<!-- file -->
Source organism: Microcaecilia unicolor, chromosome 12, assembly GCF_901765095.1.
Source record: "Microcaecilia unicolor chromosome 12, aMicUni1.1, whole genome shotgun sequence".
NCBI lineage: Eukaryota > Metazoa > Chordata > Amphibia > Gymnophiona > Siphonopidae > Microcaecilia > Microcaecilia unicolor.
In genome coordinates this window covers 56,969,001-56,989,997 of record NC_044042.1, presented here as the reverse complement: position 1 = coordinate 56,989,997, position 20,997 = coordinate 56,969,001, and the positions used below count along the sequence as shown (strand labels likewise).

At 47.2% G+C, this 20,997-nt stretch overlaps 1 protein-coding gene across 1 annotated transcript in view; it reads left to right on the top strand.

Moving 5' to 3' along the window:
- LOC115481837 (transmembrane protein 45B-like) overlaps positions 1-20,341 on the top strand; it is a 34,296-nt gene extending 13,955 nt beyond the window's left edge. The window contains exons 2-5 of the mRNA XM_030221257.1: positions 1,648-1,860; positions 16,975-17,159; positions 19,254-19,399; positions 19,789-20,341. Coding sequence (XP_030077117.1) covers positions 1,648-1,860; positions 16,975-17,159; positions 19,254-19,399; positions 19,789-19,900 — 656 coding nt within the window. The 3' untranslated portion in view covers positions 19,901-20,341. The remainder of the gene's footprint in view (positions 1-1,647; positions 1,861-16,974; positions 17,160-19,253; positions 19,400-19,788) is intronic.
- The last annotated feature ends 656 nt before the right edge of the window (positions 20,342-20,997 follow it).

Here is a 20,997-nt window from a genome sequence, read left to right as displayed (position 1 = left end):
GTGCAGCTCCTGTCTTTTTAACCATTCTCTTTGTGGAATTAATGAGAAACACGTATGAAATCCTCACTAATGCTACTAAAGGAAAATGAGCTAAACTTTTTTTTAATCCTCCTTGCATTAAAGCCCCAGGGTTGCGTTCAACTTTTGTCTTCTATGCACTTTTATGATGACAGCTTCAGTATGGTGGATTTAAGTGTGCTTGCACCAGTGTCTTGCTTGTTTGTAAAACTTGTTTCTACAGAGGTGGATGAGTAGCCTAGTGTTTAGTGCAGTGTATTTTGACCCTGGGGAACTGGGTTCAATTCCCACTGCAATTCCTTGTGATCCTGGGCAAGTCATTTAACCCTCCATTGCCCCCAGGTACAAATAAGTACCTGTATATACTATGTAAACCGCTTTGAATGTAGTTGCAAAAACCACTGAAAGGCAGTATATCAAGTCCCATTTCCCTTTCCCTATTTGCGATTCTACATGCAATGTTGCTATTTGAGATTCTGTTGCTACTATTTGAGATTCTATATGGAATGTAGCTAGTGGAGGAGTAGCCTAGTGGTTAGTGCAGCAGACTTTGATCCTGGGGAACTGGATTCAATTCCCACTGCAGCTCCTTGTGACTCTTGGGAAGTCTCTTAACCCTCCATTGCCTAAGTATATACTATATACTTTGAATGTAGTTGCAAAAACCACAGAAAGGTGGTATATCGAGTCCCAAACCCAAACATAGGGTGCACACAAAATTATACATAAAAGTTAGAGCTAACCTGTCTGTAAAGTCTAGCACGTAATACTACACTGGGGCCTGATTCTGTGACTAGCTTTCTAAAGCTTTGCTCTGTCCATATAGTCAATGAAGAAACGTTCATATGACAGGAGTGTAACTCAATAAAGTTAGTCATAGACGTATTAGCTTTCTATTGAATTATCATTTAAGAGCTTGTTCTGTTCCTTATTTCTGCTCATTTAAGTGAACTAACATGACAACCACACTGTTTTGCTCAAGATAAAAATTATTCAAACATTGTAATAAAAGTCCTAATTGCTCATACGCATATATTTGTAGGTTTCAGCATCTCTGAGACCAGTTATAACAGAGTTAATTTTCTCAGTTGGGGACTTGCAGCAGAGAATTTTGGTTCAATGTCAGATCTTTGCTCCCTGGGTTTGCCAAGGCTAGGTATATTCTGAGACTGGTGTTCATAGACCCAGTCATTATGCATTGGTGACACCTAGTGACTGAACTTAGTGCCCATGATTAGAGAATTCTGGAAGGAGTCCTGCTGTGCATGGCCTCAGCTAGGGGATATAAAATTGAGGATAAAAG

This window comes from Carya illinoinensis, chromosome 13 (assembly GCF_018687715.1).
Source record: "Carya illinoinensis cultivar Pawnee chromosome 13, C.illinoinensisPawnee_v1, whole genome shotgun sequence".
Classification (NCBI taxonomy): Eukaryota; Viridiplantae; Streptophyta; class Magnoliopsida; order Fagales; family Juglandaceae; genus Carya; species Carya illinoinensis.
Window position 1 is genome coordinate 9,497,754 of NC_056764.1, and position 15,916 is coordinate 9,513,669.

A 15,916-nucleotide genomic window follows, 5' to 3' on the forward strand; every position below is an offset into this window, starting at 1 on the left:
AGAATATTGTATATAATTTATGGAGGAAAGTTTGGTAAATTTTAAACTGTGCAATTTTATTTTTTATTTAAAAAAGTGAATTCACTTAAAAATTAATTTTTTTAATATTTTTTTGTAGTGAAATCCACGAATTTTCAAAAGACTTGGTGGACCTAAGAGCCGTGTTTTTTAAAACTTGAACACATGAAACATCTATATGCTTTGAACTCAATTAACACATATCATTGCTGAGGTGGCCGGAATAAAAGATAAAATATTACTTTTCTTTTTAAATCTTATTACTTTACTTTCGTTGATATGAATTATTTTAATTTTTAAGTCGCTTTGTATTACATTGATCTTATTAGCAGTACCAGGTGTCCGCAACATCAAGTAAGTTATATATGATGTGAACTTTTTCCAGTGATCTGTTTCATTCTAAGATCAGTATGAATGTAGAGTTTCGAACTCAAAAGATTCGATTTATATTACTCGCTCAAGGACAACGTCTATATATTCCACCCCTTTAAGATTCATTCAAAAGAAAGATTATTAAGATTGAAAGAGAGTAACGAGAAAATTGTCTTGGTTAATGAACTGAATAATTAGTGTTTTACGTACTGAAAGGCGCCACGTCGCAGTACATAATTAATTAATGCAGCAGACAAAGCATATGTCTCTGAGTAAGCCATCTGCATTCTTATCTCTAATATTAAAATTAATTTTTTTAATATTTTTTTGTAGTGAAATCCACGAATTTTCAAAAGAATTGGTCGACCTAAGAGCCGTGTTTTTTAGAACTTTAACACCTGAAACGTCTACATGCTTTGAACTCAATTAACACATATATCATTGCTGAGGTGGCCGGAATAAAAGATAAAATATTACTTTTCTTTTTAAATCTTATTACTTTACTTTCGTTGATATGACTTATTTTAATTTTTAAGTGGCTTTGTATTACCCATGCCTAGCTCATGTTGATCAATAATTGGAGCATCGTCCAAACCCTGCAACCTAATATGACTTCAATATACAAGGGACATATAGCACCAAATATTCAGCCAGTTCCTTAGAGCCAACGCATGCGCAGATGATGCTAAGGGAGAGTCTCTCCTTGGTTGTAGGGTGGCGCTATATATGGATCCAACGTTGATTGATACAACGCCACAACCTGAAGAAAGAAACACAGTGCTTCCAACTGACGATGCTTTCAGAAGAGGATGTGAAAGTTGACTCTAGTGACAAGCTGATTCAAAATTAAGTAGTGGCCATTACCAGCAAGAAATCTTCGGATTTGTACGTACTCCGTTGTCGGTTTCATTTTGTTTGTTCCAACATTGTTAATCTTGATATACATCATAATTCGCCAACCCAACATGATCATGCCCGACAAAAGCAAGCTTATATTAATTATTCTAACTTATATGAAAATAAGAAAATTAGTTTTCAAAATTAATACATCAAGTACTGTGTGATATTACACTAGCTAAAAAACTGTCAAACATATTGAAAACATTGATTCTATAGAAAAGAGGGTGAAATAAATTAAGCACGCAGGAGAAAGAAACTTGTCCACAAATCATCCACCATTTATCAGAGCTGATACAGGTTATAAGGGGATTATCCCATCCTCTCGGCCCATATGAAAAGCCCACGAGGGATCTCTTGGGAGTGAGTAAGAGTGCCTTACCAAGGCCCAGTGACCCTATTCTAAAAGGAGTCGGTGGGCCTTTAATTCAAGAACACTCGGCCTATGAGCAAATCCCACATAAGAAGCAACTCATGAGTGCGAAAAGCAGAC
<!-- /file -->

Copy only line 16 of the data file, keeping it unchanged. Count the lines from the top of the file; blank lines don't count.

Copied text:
AGAATATTGTATATAATTTATGGAGGAAAGTTTGGTAAATTTTAAACTGTGCAATTTTATTTTTTATTTAAAAAAGTGAATTCACTTAAAAATTAATTTTTTTAATATTTTTTTGTAGTGAAATCCACGAATTTTCAAAAGACTTGGTGGACCTAAGAGCCGTGTTTTTTAAAACTTGAACACATGAAACATCTATATGCTTTGAACTCAATTAACACATATCATTGCTGAGGTGGCCGGAATAAAAGATAAAATATTACTTTTCTTTTTAAATCTTATTACTTTACTTTCGTTGATATGAATTATTTTAATTTTTAAGTCGCTTTGTATTACATTGATCTTATTAGCAGTACCAGGTGTCCGCAACATCAAGTAAGTTATATATGATGTGAACTTTTTCCAGTGATCTGTTTCATTCTAAGATCAGTATGAATGTAGAGTTTCGAACTCAAAAGATTCGATTTATATTACTCGCTCAAGGACAACGTCTATATATTCCACCCCTTTAAGATTCATTCAAAAGAAAGATTATTAAGATTGAAAGAGAGTAACGAGAAAATTGTCTTGGTTAATGAACTGAATAATTAGTGTTTTACGTACTGAAAGGCGCCACGTCGCAGTACATAATTAATTAATGCAGCAGACAAAGCATATGTCTCTGAGTAAGCCATCTGCATTCTTATCTCTAATATTAAAATTAATTTTTTTAATATTTTTTTGTAGTGAAATCCACGAATTTTCAAAAGAATTGGTCGACCTAAGAGCCGTGTTTTTTAGAACTTTAACACCTGAAACGTCTACATGCTTTGAACTCAATTAACACATATATCATTGCTGAGGTGGCCGGAATAAAAGATAAAATATTACTTTTCTTTTTAAATCTTATTACTTTACTTTCGTTGATATGACTTATTTTAATTTTTAAGTGGCTTTGTATTACCCATGCCTAGCTCATGTTGATCAATAATTGGAGCATCGTCCAAACCCTGCAACCTAATATGACTTCAATATACAAGGGACATATAGCACCAAATATTCAGCCAGTTCCTTAGAGCCAACGCATGCGCAGATGATGCTAAGGGAGAGTCTCTCCTTGGTTGTAGGGTGGCGCTATATATGGATCCAACGTTGATTGATACAACGCCACAACCTGAAGAAAGAAACACAGTGCTTCCAACTGACGATGCTTTCAGAAGAGGATGTGAAAGTTGACTCTAGTGACAAGCTGATTCAAAATTAAGTAGTGGCCATTACCAGCAAGAAATCTTCGGATTTGTACGTACTCCGTTGTCGGTTTCATTTTGTTTGTTCCAACATTGTTAATCTTGATATACATCATAATTCGCCAACCCAACATGATCATGCCCGACAAAAGCAAGCTTATATTAATTATTCTAACTTATATGAAAATAAGAAAATTAGTTTTCAAAATTAATACATCAAGTACTGTGTGATATTACACTAGCTAAAAAACTGTCAAACATATTGAAAACATTGATTCTATAGAAAAGAGGGTGAAATAAATTAAGCACGCAGGAGAAAGAAACTTGTCCACAAATCATCCACCATTTATCAGAGCTGATACAGGTTATAAGGGGATTATCCCATCCTCTCGGCCCATATGAAAAGCCCACGAGGGATCTCTTGGGAGTGAGTAAGAGTGCCTTACCAAGGCCCAGTGACCCTATTCTAAAAGGAGTCGGTGGGCCTTTAATTCAAGAACACTCGGCCTATGAGCAAATCCCACATAAGAAGCAACTCATGAGTGCGAAAAGCAGAC